Find out what your learning style is to get the most out of CPD, writes Jonathan Seifman.
I’m fully aware that when it comes to mandatory education, a good chunk of lawyers out there are looking to just “tick the box”. Fair enough.
However, if you’re going to spend time and money anyway, might as well try to get some level of bang for your buck.
And so I got thinking about this a bit more. In our surveys so far on mandatory education, we’ve found that the two most important factors lawyers consider when purchasing a course are Topic and Speaker. Makes sense.
What about looking at this a different way? Rather than purely focus on the outward factors of a course (such as the speaker, topic, venue etc), what about also considering how you as an individual learn best?
Admittedly, I’m no expert on this, but in my research I’ve found that there are four primary learning styles: visual, auditory, read-write and kinaesthetic. People learn using a variety of these methods, but one is usually dominant.
So, which type of learner are you?
Visual learners learn by seeing: writing notes, looking at diagrams, illustrations, flowcharts and handouts and by painting mental pictures of issues. Visual learners tend to speak quickly and have a tendency to interrupt.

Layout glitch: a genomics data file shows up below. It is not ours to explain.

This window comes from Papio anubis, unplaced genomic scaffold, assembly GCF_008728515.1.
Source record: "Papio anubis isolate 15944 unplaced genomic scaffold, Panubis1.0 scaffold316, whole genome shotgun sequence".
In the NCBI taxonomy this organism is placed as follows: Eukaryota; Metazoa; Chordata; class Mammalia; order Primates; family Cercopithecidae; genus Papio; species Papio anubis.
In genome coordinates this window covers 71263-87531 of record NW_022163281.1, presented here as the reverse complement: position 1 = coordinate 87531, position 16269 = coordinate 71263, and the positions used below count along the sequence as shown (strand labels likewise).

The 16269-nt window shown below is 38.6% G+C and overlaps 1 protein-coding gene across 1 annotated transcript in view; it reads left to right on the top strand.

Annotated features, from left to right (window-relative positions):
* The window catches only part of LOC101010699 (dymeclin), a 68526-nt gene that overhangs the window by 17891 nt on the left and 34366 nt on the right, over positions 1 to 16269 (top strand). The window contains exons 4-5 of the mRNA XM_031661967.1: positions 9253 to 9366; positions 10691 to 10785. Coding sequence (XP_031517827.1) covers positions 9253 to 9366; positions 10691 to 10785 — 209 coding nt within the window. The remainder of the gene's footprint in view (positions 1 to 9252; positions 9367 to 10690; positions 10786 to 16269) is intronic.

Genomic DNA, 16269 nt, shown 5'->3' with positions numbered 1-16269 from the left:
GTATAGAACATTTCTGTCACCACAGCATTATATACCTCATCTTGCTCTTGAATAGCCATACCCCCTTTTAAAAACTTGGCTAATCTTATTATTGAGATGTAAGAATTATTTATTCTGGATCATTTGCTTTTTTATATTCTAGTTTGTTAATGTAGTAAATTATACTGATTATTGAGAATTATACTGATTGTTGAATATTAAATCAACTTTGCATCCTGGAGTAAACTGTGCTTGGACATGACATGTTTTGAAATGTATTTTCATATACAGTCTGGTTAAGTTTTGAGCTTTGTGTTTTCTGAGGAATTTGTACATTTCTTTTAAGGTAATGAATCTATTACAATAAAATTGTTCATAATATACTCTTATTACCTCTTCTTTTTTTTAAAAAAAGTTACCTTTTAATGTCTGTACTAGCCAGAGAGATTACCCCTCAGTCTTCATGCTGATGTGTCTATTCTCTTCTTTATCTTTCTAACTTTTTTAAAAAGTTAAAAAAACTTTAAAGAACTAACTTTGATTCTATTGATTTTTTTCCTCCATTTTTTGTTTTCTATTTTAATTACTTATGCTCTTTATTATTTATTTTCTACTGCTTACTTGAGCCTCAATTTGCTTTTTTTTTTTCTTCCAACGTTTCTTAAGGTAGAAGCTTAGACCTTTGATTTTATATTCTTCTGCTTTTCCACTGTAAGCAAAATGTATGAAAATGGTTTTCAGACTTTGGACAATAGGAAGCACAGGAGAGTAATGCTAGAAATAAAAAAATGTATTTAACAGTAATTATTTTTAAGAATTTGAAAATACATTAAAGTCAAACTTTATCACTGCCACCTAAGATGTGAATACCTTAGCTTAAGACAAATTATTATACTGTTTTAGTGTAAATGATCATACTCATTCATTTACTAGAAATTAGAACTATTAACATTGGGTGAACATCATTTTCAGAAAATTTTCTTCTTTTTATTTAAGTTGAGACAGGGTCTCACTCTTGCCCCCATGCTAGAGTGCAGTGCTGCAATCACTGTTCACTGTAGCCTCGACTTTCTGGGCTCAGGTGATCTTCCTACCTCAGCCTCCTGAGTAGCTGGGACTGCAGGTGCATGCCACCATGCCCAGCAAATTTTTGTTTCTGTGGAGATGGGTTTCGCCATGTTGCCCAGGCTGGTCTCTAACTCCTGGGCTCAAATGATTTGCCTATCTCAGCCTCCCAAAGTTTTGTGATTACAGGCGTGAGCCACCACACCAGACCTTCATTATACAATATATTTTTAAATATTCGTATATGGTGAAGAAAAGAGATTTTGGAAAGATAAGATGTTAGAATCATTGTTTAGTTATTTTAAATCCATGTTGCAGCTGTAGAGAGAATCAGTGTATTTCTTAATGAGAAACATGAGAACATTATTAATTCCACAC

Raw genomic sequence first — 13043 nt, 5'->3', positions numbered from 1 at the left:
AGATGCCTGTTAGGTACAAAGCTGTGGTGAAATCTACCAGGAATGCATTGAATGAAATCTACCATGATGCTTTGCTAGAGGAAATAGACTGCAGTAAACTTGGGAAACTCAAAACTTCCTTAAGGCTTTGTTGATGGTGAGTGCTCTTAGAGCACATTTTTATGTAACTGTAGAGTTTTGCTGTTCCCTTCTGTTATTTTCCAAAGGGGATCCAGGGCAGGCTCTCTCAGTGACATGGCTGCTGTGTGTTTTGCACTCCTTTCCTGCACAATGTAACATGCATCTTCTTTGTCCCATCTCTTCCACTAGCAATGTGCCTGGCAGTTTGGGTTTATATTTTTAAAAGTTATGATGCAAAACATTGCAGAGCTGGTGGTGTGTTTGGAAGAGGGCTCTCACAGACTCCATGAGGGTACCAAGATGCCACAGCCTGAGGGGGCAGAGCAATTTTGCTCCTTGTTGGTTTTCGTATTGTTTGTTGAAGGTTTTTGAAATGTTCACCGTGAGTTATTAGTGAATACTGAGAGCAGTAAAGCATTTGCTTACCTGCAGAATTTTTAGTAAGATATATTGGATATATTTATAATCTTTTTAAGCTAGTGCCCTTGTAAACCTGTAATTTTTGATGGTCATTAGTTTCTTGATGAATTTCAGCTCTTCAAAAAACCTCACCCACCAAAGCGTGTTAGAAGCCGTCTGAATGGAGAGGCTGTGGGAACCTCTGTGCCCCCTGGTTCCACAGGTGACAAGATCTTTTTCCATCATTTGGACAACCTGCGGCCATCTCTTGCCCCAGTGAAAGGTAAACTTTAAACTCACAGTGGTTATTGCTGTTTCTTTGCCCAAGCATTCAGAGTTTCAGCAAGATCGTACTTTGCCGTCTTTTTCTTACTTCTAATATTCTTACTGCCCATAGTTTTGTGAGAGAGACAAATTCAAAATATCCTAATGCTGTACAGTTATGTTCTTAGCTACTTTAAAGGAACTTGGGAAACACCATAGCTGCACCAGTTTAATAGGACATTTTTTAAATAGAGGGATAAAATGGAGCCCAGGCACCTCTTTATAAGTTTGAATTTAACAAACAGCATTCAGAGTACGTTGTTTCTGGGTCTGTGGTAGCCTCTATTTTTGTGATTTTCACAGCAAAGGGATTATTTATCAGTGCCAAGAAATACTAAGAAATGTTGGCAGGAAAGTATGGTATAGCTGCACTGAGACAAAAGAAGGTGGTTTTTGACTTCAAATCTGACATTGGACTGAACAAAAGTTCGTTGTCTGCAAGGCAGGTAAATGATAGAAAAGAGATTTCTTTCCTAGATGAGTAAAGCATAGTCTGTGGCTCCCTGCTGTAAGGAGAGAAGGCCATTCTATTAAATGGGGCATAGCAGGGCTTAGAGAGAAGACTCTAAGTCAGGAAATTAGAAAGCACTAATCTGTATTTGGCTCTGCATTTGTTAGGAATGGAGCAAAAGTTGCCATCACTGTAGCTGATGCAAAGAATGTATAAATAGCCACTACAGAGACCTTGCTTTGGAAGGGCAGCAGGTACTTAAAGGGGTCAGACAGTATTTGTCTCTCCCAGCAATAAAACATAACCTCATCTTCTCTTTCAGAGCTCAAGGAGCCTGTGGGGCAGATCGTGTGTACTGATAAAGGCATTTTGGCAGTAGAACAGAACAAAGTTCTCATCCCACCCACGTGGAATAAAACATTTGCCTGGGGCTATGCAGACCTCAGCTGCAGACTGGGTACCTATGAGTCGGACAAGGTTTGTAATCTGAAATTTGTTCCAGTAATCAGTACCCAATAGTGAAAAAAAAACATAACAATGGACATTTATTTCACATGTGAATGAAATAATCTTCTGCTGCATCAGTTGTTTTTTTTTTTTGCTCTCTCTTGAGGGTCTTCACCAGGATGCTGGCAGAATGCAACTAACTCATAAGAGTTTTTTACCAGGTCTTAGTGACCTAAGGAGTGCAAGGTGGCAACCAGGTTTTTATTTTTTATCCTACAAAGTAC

Auditory learners learn by listening: having things explained to them, discussions, talking things through and listening to what other people have to say. Auditory learners interpret the underlying meanings of speech through listening to tone of voice, pitch, speed and other nuances.
Read-write learners prefer information to be displayed in writing and learn by traditional classroom methods of (you guessed it) reading and writing. Read-write learners often work independently and quietly and take exhaustive notes in class.
Kinaesthetic learners learn through moving, doing and touching. Kinaesthetic learners use all senses to engage in learning and learn by doing and solving real-life problems.
Which type are you?
If you want a more comprehensive analysis of your learning style, look at the skills you use while learning: what helps you absorb the most amount of information? What keeps you going with a topic for longer?
Don’t worry if you don’t fall neatly into one particular learning style: most people use a combination of methods and the key is to find out what works best for you and when, rather than trying to force yourself into one box.
So, when “ticking the box” to do your CLE/CPD choices, might be worth considering not just what the topic is and who the speaker is, but also what type of learner you are. At least you’ll have a better chance of getting value out of the choice you make and the money you’re spending.
Jonathan Seifman is the CEO of Bulletpoints.com.au, a free online service that pulls together MCLE/CPD courses from a huge selection of course providers.
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